• I don’t know what time it is unless I turn on my laptop, and I don’t have an alarm! Meditation starts at 6:30, followed by breakfast at 7:30.  There is a note on the info sheet about the monastery that says “Bell rings before 10 minutes.”  Ten minutes before what?  If it’s for morning meditation, will I hear it if I’m in the deep slumber I usually get for an hour or two after being an RLS puppet all night?

So many thoughts.  I don’t usually write at night but maybe if I get this out of my system, I will be able to settle my mind, if not my legs.

Koyasan is the most amazing place I have ever been.  That’s what I was thinking as I wandered through the ancient mausoleum that is where the 9th Century monk Kobo Daishi is meant to be in a state of permanent, deep meditation, praying for the wellbeing of all people. His mausoleum and the thousands of graves and shrines that surround it are in a forest of ancient cedar trees.  This was right before I dropped my phone in the toilet.  I will show you photos if my phone revives.

It took some doing to get here.  This morning I bade farewell to Lynn after another great travel time together of 10 days in Tokyo, Kyoto, and Nara. Much more on that later.

We took a shuttle from our hotel to the train station, where we had breakfast and then Lynn headed back to Tokyo and off to Scotland.  I took the Wakayama train to Hashimoto, where I transferred to the Nankai Koya line to Gokurakubashi.  Wonderful names.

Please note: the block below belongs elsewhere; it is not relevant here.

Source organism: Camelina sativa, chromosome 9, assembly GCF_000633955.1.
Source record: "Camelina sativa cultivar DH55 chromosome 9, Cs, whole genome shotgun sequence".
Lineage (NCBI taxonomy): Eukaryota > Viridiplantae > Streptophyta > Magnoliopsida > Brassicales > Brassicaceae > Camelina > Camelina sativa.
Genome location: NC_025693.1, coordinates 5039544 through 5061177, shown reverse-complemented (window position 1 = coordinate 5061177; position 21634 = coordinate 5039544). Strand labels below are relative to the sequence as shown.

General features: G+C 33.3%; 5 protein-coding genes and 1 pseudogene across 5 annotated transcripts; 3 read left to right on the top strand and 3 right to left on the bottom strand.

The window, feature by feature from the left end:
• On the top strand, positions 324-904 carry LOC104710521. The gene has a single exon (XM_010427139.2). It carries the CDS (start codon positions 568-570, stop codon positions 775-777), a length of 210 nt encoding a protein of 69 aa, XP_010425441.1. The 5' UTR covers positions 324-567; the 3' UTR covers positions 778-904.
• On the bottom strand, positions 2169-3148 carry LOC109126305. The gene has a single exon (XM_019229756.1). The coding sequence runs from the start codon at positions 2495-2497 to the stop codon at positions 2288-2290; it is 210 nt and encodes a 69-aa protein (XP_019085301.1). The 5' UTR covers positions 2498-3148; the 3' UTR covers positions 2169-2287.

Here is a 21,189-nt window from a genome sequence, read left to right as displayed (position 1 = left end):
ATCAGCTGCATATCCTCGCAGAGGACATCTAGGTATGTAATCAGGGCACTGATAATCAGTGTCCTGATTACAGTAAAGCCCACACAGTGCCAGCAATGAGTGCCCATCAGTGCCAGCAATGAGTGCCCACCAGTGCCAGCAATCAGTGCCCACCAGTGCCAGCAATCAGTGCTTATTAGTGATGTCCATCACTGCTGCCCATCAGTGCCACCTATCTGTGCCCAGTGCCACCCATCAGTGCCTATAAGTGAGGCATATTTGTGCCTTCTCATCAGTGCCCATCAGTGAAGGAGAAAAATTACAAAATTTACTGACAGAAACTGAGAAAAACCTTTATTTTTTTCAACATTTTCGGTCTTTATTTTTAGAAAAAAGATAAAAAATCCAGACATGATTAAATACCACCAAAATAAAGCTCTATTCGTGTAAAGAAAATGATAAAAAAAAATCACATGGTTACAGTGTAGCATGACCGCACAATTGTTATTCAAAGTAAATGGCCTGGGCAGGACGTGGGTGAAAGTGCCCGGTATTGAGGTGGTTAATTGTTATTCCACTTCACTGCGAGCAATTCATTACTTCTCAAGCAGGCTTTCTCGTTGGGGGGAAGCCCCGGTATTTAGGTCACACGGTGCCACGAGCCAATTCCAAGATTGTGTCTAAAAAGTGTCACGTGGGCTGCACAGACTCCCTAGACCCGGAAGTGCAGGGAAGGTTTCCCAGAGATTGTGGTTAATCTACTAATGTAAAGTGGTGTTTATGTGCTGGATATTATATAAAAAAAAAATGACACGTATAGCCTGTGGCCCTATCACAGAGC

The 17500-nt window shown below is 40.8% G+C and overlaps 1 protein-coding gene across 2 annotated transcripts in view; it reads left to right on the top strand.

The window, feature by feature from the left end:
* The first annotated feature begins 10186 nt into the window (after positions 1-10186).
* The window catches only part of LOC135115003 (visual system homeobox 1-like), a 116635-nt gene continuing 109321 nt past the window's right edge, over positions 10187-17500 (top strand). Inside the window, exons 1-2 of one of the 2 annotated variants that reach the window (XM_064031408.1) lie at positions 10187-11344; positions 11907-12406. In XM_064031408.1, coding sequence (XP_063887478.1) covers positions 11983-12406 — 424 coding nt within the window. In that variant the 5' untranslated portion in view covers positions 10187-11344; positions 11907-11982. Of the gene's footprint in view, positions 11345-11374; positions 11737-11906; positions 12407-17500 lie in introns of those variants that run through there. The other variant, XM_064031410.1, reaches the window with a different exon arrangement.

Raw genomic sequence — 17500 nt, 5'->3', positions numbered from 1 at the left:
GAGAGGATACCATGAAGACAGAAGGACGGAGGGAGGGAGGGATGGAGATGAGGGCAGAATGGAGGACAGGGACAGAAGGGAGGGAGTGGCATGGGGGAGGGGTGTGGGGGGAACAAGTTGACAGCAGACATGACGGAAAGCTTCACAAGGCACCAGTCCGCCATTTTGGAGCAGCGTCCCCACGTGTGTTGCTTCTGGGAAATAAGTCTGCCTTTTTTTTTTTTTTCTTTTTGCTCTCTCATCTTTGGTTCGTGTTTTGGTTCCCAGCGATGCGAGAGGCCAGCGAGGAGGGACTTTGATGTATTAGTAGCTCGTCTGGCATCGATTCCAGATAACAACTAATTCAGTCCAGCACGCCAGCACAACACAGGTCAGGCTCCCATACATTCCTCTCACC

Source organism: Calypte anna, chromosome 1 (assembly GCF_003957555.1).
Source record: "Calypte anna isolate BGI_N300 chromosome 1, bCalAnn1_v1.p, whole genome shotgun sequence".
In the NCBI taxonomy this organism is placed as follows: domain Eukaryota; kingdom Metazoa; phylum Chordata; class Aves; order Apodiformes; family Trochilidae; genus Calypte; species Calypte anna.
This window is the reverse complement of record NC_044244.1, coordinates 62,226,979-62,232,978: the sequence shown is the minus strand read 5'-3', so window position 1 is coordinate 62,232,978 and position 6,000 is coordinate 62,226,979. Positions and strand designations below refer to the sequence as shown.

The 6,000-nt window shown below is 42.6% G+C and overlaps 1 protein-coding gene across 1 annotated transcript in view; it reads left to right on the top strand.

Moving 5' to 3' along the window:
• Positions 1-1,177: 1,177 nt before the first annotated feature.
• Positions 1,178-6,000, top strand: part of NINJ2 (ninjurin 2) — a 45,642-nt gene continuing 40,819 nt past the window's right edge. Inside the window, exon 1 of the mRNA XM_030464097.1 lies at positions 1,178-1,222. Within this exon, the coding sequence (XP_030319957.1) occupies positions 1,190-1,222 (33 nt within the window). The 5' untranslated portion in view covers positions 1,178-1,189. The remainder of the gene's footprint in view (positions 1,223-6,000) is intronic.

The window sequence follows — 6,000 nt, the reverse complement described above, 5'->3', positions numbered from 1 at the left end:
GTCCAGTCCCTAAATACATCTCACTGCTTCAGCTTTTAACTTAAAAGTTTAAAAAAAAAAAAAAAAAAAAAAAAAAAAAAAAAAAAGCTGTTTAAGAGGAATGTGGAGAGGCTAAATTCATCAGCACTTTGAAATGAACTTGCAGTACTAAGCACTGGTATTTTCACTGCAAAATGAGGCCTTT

The second train ride was very scenic, winding up, up, up through the mountains and stopping in tiny towns which didn’t appear to have road access.  Next it was on to a cable car which rose what seemed like a thousand feet up the mountain, followed by a 20-minute bus ride.

I was checked in by a monk who swiped my credit card, then hoiked my luggage into a dumb waiter to take it to the second floor.  He pointed out the shared toilets and baths and the meditation hall as he led me to my room.  It’s a traditional Japanese room, which means super uncomfortable for westerners like me who aren’t accustomed to sitting or sleeping on the floor.  But I have a view of a beautiful garden with mountain peaks in the background.  The sound of a brook, and frogs and birds, is in the background.  The monastery serves guests breakfast and dinner and the dinner was out of this world.

I could hear an Australian guy in the next room asking for a chair at dinner.  He was given one.  I will try to hold out and sit on a cushion to eat my meals but I don’t know if my hips can stand sitting on the floor for three days.

That’s about it for now.  Wish me luck with my phone.